Reviewed by Sheri Harper
Gandhi : A Manga Biography
by Kazuki Ebine
Penguin Books has a new line of biographies developed using Manga or cartoon art that provides an easy to read and interesting format for young adults. Kazuki Ebine’s “Gandhi : A Manga Biography” is the third in the series. What makes this book and this series interesting is that these famous fighters for justice are good role models for young people especially those interested in making a difference in the world. Parents interested in teaching teens about some of the important political figures of the past 100 years will appreciate the informational and entertainment content of this series.
The best part of the artwork in Gandhi: A Manga Biography is that Kazuki Ebine creates characters that are true to life rather than being the large eyed cutesy figures of many of the Manga tales. Kazuki Ebine shows many scenes of action and pain and suffering as well as determination and the will to continue. The artwork is especially good about portraying the emotional reactions to the events that occurred during Gandhi’s life. Gandhi also ages dramatically from the beginning of the book until the end.
Gandhi : A Manga Biography covers Mahatma Gandhi’s life from the time he was engaged to be married through until the end of his life. Especially lovely is the way the author chose to share the heroes and advice that encourage Gandhi to follow his true path and become the leader of passive resistance in South Africa and in India. The major battles won by Gandhi using passive resistance or what he called “Satyagraha Movement” or Truth Movement including hunger strikes, and making cloth and salt in the traditional Indian fashion rather than buying it as an import from England in order to win India’s right to self governance.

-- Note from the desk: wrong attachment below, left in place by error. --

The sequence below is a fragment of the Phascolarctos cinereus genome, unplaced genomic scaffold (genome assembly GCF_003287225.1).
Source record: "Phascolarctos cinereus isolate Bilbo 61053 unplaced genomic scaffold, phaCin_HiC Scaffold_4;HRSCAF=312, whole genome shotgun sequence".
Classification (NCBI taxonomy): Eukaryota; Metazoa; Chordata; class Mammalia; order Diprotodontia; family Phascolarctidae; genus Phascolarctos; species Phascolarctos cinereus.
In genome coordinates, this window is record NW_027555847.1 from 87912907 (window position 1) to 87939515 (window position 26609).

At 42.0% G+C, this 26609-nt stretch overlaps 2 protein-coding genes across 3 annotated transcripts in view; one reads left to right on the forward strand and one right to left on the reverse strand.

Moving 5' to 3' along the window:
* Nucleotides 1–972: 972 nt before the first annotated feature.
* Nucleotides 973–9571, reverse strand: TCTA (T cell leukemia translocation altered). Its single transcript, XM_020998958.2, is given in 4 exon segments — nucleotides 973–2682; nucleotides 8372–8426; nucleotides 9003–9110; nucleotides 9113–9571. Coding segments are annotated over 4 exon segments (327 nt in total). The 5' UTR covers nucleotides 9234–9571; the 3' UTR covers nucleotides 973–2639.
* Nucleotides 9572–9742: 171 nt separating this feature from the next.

The sad events in South Africa dealing with apartheid especially the political action against the General Smuts Bill requiring fingerprints on identity cards and limited movement between districts is shown well. The terrible slaughter at Amritsar in the state of Punjab is also shown. One of Gandhi’s special concerns was for the plight of the lowest caste members of India’s society, the untouchables and how they are treated within the country. Gandhi is a tale of the British Empire just before many of the commonwealth states sought independence, and it’s a tale about the search for human rights among the peoples on Earth.
I enjoyed reading Gandhi : A Manga Biography. It’s the type of book I would have loved to have had at 10-14 years of age but is good for any audience, although missing some of the details about Gandhi’s life offered in his own biography.
Dalai Lama: A Manga Biography and Che Guevera : A Manga Biography are the other two books released in the series. See www.penguin.com for more information.
About the reviewer: Sheri Fresonke Harper is a poet and writer. She’s been published in many small journals and is working on her second science fiction novel. See www.sfharper.com